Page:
Prepare for a new firestorm of completely justified populist outrage. Some of the country's largest Wall Street firms have set aside billions of dollars for bonuses to executives and traders -- many of whom are the same people whose reckless risk-taking led to the current recession.
Amazingly, giant insurance conglomerate AIG is currently scheduled to pay another $198 million in bonuses next March.
Remember that AIG's sale of unregulated "credit default swaps" helped trigger the financial collapse that led to the recession. "Credit default swaps" were essentially insurance policies that, if the underlying financial instrument fell below a certain price, AIG would insure the loss. Only problem was, that since the "credit default" business was completely unregulated, AIG had no capital requirements to guarantee that they could pay off.
To prevent what they thought might be a world-wide systemic meltdown, the Government was ultimately forced to invest $180 billion of taxpayer money, and now owns 80% of the company.
But earlier this year AIG actually paid $168 million in bonuses to executives and traders in the company's Financial Products Division that had run the "credit default swap" program, causing universal outrage.
Does it make any sense at all to give even more financial rewards to the very people who have helped put millions of Americans out of work and caused the worst economic downturn since the Great Depression? Of course not, but that is exactly what AIG management is poised to do.
One of the problems the company's management says it confronts is that they are "contractually bound" to make these payments. Apparently contractual obligations mean more when it comes to stock speculators than it does when it comes to labor agreements where companies constantly demand changes if "economic circumstances" warrant. At the very least, they should make the people who helped bring us the recession sue the company in open court and tell a jury why they deserve millions of dollars in bonus money for the brilliant job they did.
Kenneth Feinberg, the U.S. Treasury's point man on compensation for bailed out firms, has advised the company to scale back its payments to avoid another public firestorm. He is dead on.
But AIG is only the tip of the iceberg. According to the Washington Post, J.P. Morgan Chase has set aside $2.78 billion in compensation for its investment bankers for the third quarter - a 28% increase over the same period last year.
J.P. Morgan Chase is able to pay those kinds of bonuses because the financial bailout by the taxpayers has put it - and the other big Wall Street Banks -- in a position where they will generate very strong profits in the third quarter. J.P. Morgan Chase itself will generate profits of $3.59 billion - the strongest results in two years.
Community and Regional banks, on the other hand, are in deep trouble. The difference is that the Wall Street banks are making money on investment banking activities - on underwriting equity plays and speculative trades - exactly the activities that sent the financial sector into a tailspin. The Community and Regional banks, on the other hand, are restricted to traditional banking activities - receiving deposits and making loans. But the recession has caused demand for loans to drop and delinquencies on loans to increase.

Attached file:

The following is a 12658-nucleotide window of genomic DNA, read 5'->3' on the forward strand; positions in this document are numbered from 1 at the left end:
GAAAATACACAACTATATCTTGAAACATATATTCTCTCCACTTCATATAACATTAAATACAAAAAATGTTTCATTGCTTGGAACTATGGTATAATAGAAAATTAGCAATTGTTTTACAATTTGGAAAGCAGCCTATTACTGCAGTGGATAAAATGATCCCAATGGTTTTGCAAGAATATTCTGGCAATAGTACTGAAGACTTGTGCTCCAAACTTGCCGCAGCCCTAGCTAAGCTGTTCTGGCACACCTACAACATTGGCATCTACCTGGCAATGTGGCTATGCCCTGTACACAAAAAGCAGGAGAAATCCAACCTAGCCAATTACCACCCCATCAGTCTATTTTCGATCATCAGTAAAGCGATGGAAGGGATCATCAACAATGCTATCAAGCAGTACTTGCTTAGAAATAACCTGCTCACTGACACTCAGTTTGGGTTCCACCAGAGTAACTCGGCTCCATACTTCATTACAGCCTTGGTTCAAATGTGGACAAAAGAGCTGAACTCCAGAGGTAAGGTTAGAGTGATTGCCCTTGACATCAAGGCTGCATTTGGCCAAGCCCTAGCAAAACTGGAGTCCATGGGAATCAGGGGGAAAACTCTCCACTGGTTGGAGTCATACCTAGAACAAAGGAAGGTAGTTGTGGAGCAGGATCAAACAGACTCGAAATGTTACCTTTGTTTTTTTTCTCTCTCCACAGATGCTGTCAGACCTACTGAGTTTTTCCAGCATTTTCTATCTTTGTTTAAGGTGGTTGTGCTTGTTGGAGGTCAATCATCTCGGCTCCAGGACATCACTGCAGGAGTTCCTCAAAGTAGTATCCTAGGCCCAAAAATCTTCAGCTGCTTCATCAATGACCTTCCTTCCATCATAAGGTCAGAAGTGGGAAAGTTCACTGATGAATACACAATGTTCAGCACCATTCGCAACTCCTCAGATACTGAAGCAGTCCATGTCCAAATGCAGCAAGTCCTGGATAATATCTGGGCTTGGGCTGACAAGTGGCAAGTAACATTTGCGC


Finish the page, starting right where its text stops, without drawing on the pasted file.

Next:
So the Community and Regional banks that didn't have anything to do with causing the recession are paying the price -- along with the rest of America. But the big Wall Street banks that actually caused this catastrophe are rolling in money and handing it out in huge chunks to the brilliant young speculators that drove the process.
That ain't right. It's not right morally and it certainly isn't right economically. If the economic incentives continue to encourage reckless speculation and penalize sound banking, we're going to get reckless speculation.
The Obama Administration has made regulatory reform proposals that are the first step down the road to changing these economic incentives - and reining in the massive power of the financial sector as a whole. This package includes regulation of so called "derivatives" -- essentially bets on the direction of underlying investment instruments -- including the "credit default swaps" that sunk AIG. Their passage is not just a matter of "good policy" - it is a matter of national economic security.
If our economic system continues to be dominated by an outsized financial sector -- if world-class reckless risk-taking continues to receive massive economic rewards -- then we are headed to another financial collapse in two years, or five years or fifteen years.
Just as surely as America had to change the policies that had made it vulnerable to terrorist attacks on September 11, 2001, we have to change the policies that made us vulnerable to the attack of the Wall Street speculators that culminated in the collapse of Lehman Brothers on September 15, 2008.
Robert Creamer is a long-time political organizer and strategist, and author of the recent book: "Stand Up Straight: How Progressives Can Win," available on amazon.com.